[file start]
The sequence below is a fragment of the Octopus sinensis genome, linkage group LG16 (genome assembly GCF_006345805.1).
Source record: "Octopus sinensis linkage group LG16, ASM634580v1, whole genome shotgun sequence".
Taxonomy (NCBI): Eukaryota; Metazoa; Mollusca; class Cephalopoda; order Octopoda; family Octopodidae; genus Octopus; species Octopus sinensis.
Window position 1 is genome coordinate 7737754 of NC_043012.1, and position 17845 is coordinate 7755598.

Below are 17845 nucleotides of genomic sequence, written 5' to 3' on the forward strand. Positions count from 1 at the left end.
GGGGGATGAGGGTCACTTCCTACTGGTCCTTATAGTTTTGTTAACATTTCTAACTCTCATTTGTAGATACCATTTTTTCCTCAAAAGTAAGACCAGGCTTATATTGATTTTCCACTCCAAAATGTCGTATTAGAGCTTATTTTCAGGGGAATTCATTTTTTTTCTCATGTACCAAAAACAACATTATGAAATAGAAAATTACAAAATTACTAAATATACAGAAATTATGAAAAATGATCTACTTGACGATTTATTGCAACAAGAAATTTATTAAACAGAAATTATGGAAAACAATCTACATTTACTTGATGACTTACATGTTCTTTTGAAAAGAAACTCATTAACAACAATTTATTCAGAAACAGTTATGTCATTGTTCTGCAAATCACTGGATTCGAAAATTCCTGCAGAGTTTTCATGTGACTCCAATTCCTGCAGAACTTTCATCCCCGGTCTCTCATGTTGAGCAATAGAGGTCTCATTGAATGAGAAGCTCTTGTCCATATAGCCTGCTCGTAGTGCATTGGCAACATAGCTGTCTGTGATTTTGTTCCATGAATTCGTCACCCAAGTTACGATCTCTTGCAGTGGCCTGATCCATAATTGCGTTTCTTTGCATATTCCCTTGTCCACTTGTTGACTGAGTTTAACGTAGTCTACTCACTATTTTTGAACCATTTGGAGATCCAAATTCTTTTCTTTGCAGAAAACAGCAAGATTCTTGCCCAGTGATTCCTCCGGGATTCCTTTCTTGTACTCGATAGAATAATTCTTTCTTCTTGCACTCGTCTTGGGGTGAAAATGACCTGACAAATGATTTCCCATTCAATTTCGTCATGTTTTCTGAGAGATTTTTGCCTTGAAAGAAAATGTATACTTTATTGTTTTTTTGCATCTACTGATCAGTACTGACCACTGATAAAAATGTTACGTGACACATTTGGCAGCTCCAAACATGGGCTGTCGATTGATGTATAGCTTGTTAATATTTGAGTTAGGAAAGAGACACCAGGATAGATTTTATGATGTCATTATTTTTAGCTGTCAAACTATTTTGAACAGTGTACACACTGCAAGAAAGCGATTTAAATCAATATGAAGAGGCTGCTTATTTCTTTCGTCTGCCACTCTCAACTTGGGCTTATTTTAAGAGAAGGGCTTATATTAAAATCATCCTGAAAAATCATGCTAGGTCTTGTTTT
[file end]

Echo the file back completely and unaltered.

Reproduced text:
The sequence below is a fragment of the Octopus sinensis genome, linkage group LG16 (genome assembly GCF_006345805.1).
Source record: "Octopus sinensis linkage group LG16, ASM634580v1, whole genome shotgun sequence".
Taxonomy (NCBI): Eukaryota; Metazoa; Mollusca; class Cephalopoda; order Octopoda; family Octopodidae; genus Octopus; species Octopus sinensis.
Window position 1 is genome coordinate 7737754 of NC_043012.1, and position 17845 is coordinate 7755598.

Below are 17845 nucleotides of genomic sequence, written 5' to 3' on the forward strand. Positions count from 1 at the left end.
GGGGGATGAGGGTCACTTCCTACTGGTCCTTATAGTTTTGTTAACATTTCTAACTCTCATTTGTAGATACCATTTTTTCCTCAAAAGTAAGACCAGGCTTATATTGATTTTCCACTCCAAAATGTCGTATTAGAGCTTATTTTCAGGGGAATTCATTTTTTTTCTCATGTACCAAAAACAACATTATGAAATAGAAAATTACAAAATTACTAAATATACAGAAATTATGAAAAATGATCTACTTGACGATTTATTGCAACAAGAAATTTATTAAACAGAAATTATGGAAAACAATCTACATTTACTTGATGACTTACATGTTCTTTTGAAAAGAAACTCATTAACAACAATTTATTCAGAAACAGTTATGTCATTGTTCTGCAAATCACTGGATTCGAAAATTCCTGCAGAGTTTTCATGTGACTCCAATTCCTGCAGAACTTTCATCCCCGGTCTCTCATGTTGAGCAATAGAGGTCTCATTGAATGAGAAGCTCTTGTCCATATAGCCTGCTCGTAGTGCATTGGCAACATAGCTGTCTGTGATTTTGTTCCATGAATTCGTCACCCAAGTTACGATCTCTTGCAGTGGCCTGATCCATAATTGCGTTTCTTTGCATATTCCCTTGTCCACTTGTTGACTGAGTTTAACGTAGTCTACTCACTATTTTTGAACCATTTGGAGATCCAAATTCTTTTCTTTGCAGAAAACAGCAAGATTCTTGCCCAGTGATTCCTCCGGGATTCCTTTCTTGTACTCGATAGAATAATTCTTTCTTCTTGCACTCGTCTTGGGGTGAAAATGACCTGACAAATGATTTCCCATTCAATTTCGTCATGTTTTCTGAGAGATTTTTGCCTTGAAAGAAAATGTATACTTTATTGTTTTTTTGCATCTACTGATCAGTACTGACCACTGATAAAAATGTTACGTGACACATTTGGCAGCTCCAAACATGGGCTGTCGATTGATGTATAGCTTGTTAATATTTGAGTTAGGAAAGAGACACCAGGATAGATTTTATGATGTCATTATTTTTAGCTGTCAAACTATTTTGAACAGTGTACACACTGCAAGAAAGCGATTTAAATCAATATGAAGAGGCTGCTTATTTCTTTCGTCTGCCACTCTCAACTTGGGCTTATTTTAAGAGAAGGGCTTATATTAAAATCATCCTGAAAAATCATGCTAGGTCTTGTTTT